Guide to claiming for storm damage
The recent storm caused extensive damage to homes across southern England and Wales, with strong winds bringing down trees, damaging homes and gardens. Here's our guide to ensuring you don't lose out as a result.
Are your properties insured for storm damage?
Insurance was designed to cover unexpected circumstances. If a tree has fallen and hit your house, your residential landlord property insurance should cover the damage. Check your policy to see how comprehensive your cover is and when buying or renewing your policy, be sure to check it covers key risks and is competitively priced.
Are your properties insured for flood damage?
Providing you have residential landlord property insurance – and that your tenant has contents insurance – you will be covered for flood damage.
If the damage is to something fixed, such as your kitchen, you will be covered by your buildings insurance, if it’s a movable object, such as TV, your tenants will be covered by their contents insurance.
It's worth noting that there is a difference between landlord contents insurance and tenant contents insurance. You should encourage your tenants to take out contents insurance to protect their personal items.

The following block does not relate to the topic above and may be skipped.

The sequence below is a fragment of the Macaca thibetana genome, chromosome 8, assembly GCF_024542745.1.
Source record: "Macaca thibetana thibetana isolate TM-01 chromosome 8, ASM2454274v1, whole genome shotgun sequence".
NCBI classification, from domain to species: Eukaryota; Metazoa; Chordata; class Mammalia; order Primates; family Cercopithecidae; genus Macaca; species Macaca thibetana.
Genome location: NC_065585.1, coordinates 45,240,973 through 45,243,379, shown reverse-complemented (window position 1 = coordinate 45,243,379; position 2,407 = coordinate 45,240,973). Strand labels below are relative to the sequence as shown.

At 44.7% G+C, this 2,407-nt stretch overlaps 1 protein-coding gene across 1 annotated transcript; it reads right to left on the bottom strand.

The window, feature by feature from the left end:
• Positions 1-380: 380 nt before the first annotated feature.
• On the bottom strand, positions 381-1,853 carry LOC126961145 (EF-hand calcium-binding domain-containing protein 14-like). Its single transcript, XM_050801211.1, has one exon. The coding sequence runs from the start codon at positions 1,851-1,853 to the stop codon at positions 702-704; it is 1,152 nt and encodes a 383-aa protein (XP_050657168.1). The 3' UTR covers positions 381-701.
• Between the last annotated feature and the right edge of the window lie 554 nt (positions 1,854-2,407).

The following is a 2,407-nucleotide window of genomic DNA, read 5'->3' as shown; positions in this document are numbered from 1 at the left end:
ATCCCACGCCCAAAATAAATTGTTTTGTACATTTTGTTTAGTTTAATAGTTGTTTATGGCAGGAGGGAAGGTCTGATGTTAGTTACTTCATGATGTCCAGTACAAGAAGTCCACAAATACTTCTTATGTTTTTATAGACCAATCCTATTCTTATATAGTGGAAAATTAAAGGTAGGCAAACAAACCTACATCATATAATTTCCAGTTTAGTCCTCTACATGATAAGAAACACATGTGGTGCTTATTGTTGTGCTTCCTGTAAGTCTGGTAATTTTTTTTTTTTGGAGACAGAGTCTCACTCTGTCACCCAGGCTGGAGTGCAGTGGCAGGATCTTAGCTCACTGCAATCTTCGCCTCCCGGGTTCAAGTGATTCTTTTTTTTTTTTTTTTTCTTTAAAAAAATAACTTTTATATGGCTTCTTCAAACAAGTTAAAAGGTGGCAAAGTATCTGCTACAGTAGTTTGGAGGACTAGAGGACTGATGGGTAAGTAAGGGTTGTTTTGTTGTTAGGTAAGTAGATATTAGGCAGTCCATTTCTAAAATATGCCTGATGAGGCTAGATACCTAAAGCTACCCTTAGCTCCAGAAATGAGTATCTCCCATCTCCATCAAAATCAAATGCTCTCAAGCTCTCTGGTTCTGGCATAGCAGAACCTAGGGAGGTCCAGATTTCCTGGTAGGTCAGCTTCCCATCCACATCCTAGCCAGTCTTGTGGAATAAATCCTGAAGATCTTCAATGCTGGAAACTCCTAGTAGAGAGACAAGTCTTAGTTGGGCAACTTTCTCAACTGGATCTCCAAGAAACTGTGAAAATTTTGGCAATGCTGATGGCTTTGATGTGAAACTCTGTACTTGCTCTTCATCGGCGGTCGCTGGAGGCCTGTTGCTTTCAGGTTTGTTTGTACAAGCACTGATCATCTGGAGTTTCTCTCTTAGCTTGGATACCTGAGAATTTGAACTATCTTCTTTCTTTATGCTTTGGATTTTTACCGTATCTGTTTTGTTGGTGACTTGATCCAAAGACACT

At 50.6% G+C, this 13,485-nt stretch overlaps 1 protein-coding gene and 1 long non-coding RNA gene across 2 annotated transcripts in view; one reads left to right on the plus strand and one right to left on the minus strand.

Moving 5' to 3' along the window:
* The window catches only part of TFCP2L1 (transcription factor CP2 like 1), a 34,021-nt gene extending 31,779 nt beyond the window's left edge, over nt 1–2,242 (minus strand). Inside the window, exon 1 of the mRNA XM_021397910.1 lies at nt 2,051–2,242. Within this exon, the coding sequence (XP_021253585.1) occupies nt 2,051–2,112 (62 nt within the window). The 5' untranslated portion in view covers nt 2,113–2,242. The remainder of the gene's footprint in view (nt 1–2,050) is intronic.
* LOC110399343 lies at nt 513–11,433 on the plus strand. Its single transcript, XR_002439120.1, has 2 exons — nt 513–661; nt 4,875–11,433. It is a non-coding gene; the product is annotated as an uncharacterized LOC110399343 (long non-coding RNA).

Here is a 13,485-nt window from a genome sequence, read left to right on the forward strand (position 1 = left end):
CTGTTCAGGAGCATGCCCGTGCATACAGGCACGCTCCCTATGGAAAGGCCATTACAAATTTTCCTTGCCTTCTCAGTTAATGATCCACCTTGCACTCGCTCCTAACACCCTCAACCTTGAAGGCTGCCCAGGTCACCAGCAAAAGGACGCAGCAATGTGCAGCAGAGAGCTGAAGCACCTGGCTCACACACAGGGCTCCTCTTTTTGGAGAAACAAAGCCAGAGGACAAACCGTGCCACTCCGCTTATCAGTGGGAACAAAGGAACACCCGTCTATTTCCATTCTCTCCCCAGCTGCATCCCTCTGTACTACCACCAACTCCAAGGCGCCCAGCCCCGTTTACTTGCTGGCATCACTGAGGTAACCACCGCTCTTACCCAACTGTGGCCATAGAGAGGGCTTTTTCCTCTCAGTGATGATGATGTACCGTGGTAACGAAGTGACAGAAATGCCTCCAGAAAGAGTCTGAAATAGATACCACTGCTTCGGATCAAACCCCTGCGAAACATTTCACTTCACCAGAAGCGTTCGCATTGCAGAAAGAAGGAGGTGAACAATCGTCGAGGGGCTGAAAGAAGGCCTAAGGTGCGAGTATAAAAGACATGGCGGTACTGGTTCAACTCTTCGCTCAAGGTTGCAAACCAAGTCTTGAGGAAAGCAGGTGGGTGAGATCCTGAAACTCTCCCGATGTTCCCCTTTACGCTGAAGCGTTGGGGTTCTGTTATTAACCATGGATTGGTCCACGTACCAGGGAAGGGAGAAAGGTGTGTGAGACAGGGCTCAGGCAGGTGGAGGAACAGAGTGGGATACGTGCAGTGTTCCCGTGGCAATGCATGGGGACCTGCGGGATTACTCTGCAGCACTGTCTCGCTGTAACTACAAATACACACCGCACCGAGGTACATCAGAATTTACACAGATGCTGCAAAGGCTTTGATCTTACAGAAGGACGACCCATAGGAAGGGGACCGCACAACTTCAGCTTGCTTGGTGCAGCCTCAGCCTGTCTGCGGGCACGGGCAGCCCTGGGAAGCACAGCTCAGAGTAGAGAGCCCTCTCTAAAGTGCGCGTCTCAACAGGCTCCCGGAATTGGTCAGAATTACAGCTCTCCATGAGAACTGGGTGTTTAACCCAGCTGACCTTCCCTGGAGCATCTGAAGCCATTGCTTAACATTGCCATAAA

If the damage is severe enough to require the tenants to move out temporarily, most residential landlord insurance policies will cover alternative accommodation, loss of rent and public liability costs too.
If your tenants are flooded, advise them to turn off the gas, electricity and water at the mains, and tell them not to enter still water if the electricity supply is on. You should contact your insurer at the earliest opportunity and seek advice from them, and always take photos of the damage to show to your insurer too.
When it comes to making a claim, be ready with full details and evidence of the damage when you call the insurer. This will help speed the process along.
Before you make a claim…
It could often be cheaper (not to mention easier and quicker) to pay someone to fix any damage without claiming on your insurance as your premiums could rise as a result of making a claim. It’s worth considering your options.
If you do want to claim for damage via your insurer, contact them before paying for any damage; they may need you to provide evidence before they can pay out for the claim.
Keep your tenants happy
If damage does occur, ensure repairs are complete as quickly as possible, using insurer approved trades people.
If there is significant damage, consider using the alternative accommodation cover offered in your residential landlord insurance policy, to make life more bearable for your tenants.
To help avoid future weather damage follow these top tips:
- Ensure pipes are adequately insulated
- Clear gutters and drains and check overflow pipes are connected
- Check your tenants have the correct emergency phone number
- Cut back low hanging tree branches
- If the area is prone to flooding, ensure the tenants have a stock of sandbags
- Ensure you have a comprehensive property insurance policy in place
- Ask tenants to leave heating on a timer and turn off the water supply if the property is vacated for any period of time